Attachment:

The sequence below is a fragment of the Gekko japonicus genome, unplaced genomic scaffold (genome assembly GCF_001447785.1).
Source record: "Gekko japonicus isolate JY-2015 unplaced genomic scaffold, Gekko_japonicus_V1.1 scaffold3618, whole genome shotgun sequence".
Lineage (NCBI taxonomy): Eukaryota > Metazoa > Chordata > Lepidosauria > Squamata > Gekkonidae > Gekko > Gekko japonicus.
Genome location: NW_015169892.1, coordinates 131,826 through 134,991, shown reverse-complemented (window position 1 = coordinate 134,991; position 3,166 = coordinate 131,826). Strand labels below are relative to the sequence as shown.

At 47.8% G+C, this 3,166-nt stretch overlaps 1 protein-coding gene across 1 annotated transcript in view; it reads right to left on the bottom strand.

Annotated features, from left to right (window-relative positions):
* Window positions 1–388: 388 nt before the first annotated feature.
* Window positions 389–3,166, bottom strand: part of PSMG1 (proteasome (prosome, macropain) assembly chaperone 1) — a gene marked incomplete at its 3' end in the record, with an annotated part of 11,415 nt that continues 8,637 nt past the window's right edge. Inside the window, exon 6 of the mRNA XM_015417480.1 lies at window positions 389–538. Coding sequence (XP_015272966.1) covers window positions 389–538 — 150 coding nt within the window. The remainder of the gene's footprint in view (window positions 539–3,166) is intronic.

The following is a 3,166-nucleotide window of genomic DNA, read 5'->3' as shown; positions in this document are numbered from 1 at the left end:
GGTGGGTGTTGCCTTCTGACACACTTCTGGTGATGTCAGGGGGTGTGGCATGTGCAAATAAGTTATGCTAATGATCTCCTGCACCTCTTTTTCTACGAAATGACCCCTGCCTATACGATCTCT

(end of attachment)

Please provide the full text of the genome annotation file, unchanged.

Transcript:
The sequence below is a fragment of the Gekko japonicus genome, unplaced genomic scaffold (genome assembly GCF_001447785.1).
Source record: "Gekko japonicus isolate JY-2015 unplaced genomic scaffold, Gekko_japonicus_V1.1 scaffold3618, whole genome shotgun sequence".
Lineage (NCBI taxonomy): Eukaryota > Metazoa > Chordata > Lepidosauria > Squamata > Gekkonidae > Gekko > Gekko japonicus.
Genome location: NW_015169892.1, coordinates 131,826 through 134,991, shown reverse-complemented (window position 1 = coordinate 134,991; position 3,166 = coordinate 131,826). Strand labels below are relative to the sequence as shown.

At 47.8% G+C, this 3,166-nt stretch overlaps 1 protein-coding gene across 1 annotated transcript in view; it reads right to left on the bottom strand.

Annotated features, from left to right (window-relative positions):
* Window positions 1–388: 388 nt before the first annotated feature.
* Window positions 389–3,166, bottom strand: part of PSMG1 (proteasome (prosome, macropain) assembly chaperone 1) — a gene marked incomplete at its 3' end in the record, with an annotated part of 11,415 nt that continues 8,637 nt past the window's right edge. Inside the window, exon 6 of the mRNA XM_015417480.1 lies at window positions 389–538. Coding sequence (XP_015272966.1) covers window positions 389–538 — 150 coding nt within the window. The remainder of the gene's footprint in view (window positions 539–3,166) is intronic.

The following is a 3,166-nucleotide window of genomic DNA, read 5'->3' as shown; positions in this document are numbered from 1 at the left end:
GGTGGGTGTTGCCTTCTGACACACTTCTGGTGATGTCAGGGGGTGTGGCATGTGCAAATAAGTTATGCTAATGATCTCCTGCACCTCTTTTTCTACGAAATGACCCCTGCCTATACGATCTCT